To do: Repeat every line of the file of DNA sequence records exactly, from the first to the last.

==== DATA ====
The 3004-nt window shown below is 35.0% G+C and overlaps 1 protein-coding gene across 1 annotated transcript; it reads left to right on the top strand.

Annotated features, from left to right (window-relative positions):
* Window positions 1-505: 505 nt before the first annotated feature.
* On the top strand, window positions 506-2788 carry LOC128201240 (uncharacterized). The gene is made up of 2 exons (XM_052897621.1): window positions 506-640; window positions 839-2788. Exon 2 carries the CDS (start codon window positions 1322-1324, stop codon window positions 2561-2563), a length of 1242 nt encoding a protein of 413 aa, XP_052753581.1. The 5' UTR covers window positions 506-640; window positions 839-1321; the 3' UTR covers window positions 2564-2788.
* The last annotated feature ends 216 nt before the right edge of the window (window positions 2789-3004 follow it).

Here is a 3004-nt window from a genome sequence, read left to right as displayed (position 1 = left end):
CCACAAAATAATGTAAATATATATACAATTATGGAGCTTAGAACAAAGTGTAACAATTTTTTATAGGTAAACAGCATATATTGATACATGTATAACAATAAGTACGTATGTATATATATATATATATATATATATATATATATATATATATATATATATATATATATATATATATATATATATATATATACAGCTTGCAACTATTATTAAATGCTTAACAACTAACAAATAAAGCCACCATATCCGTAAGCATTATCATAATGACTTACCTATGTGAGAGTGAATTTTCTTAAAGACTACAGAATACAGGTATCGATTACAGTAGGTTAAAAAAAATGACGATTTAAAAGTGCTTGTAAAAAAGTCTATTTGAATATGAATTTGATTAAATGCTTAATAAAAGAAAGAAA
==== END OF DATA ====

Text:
The 3004-nt window shown below is 35.0% G+C and overlaps 1 protein-coding gene across 1 annotated transcript; it reads left to right on the top strand.

Annotated features, from left to right (window-relative positions):
* Window positions 1-505: 505 nt before the first annotated feature.
* On the top strand, window positions 506-2788 carry LOC128201240 (uncharacterized). The gene is made up of 2 exons (XM_052897621.1): window positions 506-640; window positions 839-2788. Exon 2 carries the CDS (start codon window positions 1322-1324, stop codon window positions 2561-2563), a length of 1242 nt encoding a protein of 413 aa, XP_052753581.1. The 5' UTR covers window positions 506-640; window positions 839-1321; the 3' UTR covers window positions 2564-2788.
* The last annotated feature ends 216 nt before the right edge of the window (window positions 2789-3004 follow it).

Here is a 3004-nt window from a genome sequence, read left to right as displayed (position 1 = left end):
CCACAAAATAATGTAAATATATATACAATTATGGAGCTTAGAACAAAGTGTAACAATTTTTTATAGGTAAACAGCATATATTGATACATGTATAACAATAAGTACGTATGTATATATATATATATATATATATATATATATATATATATATATATATATATATATATATATATATATATATATATATATACAGCTTGCAACTATTATTAAATGCTTAACAACTAACAAATAAAGCCACCATATCCGTAAGCATTATCATAATGACTTACCTATGTGAGAGTGAATTTTCTTAAAGACTACAGAATACAGGTATCGATTACAGTAGGTTAAAAAAAATGACGATTTAAAAGTGCTTGTAAAAAAGTCTATTTGAATATGAATTTGATTAAATGCTTAATAAAAGAAAGAAA